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Author Topic: Hello from brassman  (Read 1037 times)

brassman

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Hello from brassman
« on: February 03, 2011, 09:19:50 AM »

After a couple of years of dipping into model boat mayhem I have eventually got round to registering. I have been building model boats since my teens - but very intermittently because of work and family but have a little more time now to work on my project of the past 20 years which is a 1:144 model Titanic in brass. The hull is brass plates soldered onto frames, I have used some photo etched brass fittings which are commercially available, and the funnels and most ventilators are plastic or resin mouldings. I am also building two "Marcher " steam engines to power the wing props and the the centre prop will have electric drive.
I started this project before Titanic had been discovered on the sea bed  - and before anyone had published any drawings so my original drawings are based on articles in the Ship Builder and other engineering magazines of 1912. Hence  inaccuracies in the hull - as well as plenty of other dodgey bits!.  As a scratchbuild I seem to learning all the time and many bits have been made two or three times and then corrected again!


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tonyH

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Re: Hello from brassman
« Reply #1 on: February 03, 2011, 10:27:03 AM »

Welcome to the madhouse Brassman!

That's an impressive bit of kit you've got there. It'll be worth the wait so see it on the wet stuff.

I hope you don't mind me asking but why electric in the middle?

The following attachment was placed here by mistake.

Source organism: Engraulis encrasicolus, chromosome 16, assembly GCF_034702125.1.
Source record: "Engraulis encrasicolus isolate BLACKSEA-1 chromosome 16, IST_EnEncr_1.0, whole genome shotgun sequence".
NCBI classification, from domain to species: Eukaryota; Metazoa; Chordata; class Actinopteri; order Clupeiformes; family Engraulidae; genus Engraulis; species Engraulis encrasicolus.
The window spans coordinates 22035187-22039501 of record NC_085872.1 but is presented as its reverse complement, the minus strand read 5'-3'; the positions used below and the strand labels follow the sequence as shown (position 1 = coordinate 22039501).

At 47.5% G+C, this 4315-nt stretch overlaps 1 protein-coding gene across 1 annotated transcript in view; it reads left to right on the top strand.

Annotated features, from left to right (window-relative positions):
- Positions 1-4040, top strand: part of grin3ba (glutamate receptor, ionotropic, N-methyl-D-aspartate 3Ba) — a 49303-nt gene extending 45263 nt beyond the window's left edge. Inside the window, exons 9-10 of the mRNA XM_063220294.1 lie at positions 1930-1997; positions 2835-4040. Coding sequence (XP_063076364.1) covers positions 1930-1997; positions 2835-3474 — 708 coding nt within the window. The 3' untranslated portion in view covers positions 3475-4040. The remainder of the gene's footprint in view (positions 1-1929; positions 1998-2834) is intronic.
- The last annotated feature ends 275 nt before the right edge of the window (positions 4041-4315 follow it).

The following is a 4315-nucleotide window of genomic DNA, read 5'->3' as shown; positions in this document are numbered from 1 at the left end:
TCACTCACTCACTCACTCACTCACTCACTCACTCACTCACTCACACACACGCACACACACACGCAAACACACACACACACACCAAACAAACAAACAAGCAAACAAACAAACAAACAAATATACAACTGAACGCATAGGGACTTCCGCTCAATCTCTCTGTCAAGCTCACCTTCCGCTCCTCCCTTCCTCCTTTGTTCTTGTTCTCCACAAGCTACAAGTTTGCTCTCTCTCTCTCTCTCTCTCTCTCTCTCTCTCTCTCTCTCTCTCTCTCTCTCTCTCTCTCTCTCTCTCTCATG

Tony
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brassman

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Re: Hello from brassman
« Reply #2 on: February 03, 2011, 10:51:02 AM »

hi Tony  - thank you for the kind comment.  The original ship had a low pressure turbine on the centre prop which would be difficult to model so I thought an electric motor would look turbine like [?] but would also enable me to recover the model if the steam engine gave trouble or if I wanted to sail her without the hassle of sorting out the steam engines.  It has also occurred to me that although it would be the total opposite arrangement to the original, I could use reverse from the motor alone which would save the complications of reversing twin steam engines - this may depend how brave I am when it comes to sorting out the valve gear!
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Tug-Kenny

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Re: Hello from brassman
« Reply #3 on: February 03, 2011, 11:50:21 AM »


Hello David.  ( Brassman)

Welcome to the Forum.  What a splendid model of Titanic you have there. I should imagine it's quite heavy.

I am a Titanic enthusiast and have been swamping my head with facts and figures and building up a library of books on the subject. Have you joined the Titanic research modellers association yet ? There, I have found all the information one could ever wish for.  (and more).  I have three models ready to go when I'm sure the detailing is reasonable to pass muster.

I should love to see more detailed pictures of your version  (I won't be picking any holes in it because I know how how it feels !) so if you could post them on here, I'm sure we will get a crowd of enthusiasts eager to have a go.
 
Next year (as you may know), is the 100th year anniversary of her sinking and should see a leap in recognition of the fine vessel, and it will be in the public's imagination, so you are in a good position with your fine example.